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Postpartum depression & anxiety: what it is and how it may be improved

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Postpartum depression is an important topic mothers, expecting mothers and any woman interested in conceiving should be aware of. Up to 15% of women can experience postpartum depression after giving birth. Postpartum depression is a complex mix of physical, emotional, and behavioral changes that occur after giving birth that are attributed to the chemical, social, and psychological changes associated with having a baby. 

There are three types of postpartum depression:

– Postpartum blues: AKA “baby blues”. This condition affects 50-75% of women after delivery. You can experience frequent, prolonged bouts of crying for no apparent reason, sadness, and anxiety. The condition usually begins in the first week (one to four days) after delivery. Although the experience is unpleasant, the condition usually subsides within two weeks without treatment.

– Postpartum depression (PPD): This is a much more serious condition than  the “baby blues”. This condition affects about 1 in 10 mothers. If you have had PPD before your risk for experiencing this condition again increases by 30%. You may experience alternating highs and lows, frequent crying, irritability, and fatigue, as well as feelings of guilt, anxiety, and inability to care for your baby or yourself. Symptoms range from mild to severe and may appear within days of the delivery or gradually, even up to a year later. 

– Postpartum psychosis: This condition is relatively rare affecting only 1 in 1000 women and does require emergency medical attention. The symptoms generally occur quickly after delivery and are severe, lasting for a few weeks to several months. Symptoms include severe agitation, confusion, feelings of hopelessness and shame, insomnia, paranoia, delusions or hallucinations, hyperactivity, rapid speech, or mania. Postpartum psychosis requires immediate medical attention since there is an increased risk of suicide and risk of harm to the baby.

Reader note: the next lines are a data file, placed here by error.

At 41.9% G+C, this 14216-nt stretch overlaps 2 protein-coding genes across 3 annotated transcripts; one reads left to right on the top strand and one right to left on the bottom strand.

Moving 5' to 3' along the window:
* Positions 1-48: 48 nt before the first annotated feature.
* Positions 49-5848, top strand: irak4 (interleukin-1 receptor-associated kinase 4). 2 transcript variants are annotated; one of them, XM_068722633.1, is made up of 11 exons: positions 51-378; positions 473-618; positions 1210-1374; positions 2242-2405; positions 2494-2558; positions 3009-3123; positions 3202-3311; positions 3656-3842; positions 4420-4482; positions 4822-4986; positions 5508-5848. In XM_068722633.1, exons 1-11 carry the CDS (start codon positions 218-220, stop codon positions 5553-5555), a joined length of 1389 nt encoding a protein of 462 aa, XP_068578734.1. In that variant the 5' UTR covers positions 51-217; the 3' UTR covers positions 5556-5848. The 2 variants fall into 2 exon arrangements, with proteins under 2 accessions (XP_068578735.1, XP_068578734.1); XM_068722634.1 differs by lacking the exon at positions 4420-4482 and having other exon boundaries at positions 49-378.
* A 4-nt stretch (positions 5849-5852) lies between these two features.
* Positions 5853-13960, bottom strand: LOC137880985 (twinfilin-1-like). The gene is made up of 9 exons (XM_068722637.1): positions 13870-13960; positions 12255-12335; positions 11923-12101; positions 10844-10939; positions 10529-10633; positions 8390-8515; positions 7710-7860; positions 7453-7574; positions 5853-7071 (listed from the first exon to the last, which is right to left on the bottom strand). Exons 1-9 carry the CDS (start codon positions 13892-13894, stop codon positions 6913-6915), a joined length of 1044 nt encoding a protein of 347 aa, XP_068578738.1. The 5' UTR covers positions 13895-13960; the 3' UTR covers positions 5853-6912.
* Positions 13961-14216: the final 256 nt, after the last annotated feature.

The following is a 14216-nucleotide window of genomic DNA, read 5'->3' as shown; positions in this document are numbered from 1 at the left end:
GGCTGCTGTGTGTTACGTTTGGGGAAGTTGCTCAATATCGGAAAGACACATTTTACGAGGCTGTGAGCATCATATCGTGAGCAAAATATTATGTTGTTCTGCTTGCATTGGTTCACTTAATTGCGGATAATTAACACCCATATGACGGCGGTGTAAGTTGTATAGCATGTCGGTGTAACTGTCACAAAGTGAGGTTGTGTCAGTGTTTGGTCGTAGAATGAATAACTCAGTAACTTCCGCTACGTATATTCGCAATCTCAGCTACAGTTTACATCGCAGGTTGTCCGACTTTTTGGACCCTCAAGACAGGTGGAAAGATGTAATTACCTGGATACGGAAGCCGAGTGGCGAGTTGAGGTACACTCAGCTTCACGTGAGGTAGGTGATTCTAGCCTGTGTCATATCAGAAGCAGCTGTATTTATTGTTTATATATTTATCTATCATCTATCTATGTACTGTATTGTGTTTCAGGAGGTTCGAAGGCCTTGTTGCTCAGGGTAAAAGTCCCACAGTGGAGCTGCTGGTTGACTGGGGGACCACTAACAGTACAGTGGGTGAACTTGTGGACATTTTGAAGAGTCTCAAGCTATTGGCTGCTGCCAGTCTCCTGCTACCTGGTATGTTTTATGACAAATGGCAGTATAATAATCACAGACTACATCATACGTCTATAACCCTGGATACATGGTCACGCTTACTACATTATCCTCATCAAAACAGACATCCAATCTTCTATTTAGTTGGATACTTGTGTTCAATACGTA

There are medications mothers can take to help recover from PPD but we highly recommend taking a more natural approach to help ease the PPD symptoms, anxiety, worry and stress. Supplementing with Stress Defy can help manage the levels of anxiety and stress a mother faces during PPD. Turmeric helps reduce inflammation while ashwagandha helps balance out mood and emotions. Stress defy also includes holy basil which studies have shown can help with managing anxiety and depression. Rhodiola extract also works to improve mood and reduce anxiety. 

Supplementing with a natural, herbal supplement such as Stress Defy can have a very positive impact on the surge of emotions and anxiety that comes along with PPD and postpartum anxiety. 

If you are a mother who is experiencing any of the above postpartum conditions, it’s very important that you reach out to your healthcare provider. The information in this article does not serve to treat or diagnose any of the above conditions. Always consult your healthcare provider before starting any supplements. 

The contents of this blog should not be taken as medical advice.  It is not intended to diagnose, treat, cure, or prevent any health problem-nor is it intended to replace the advice of a physician.  Always consult your physician or qualified health professional on any matters regarding your health. These statements have not been evaluated by the Food and Drug Administration. This product is not intended to diagnose, treat, cure, or prevent any disease.

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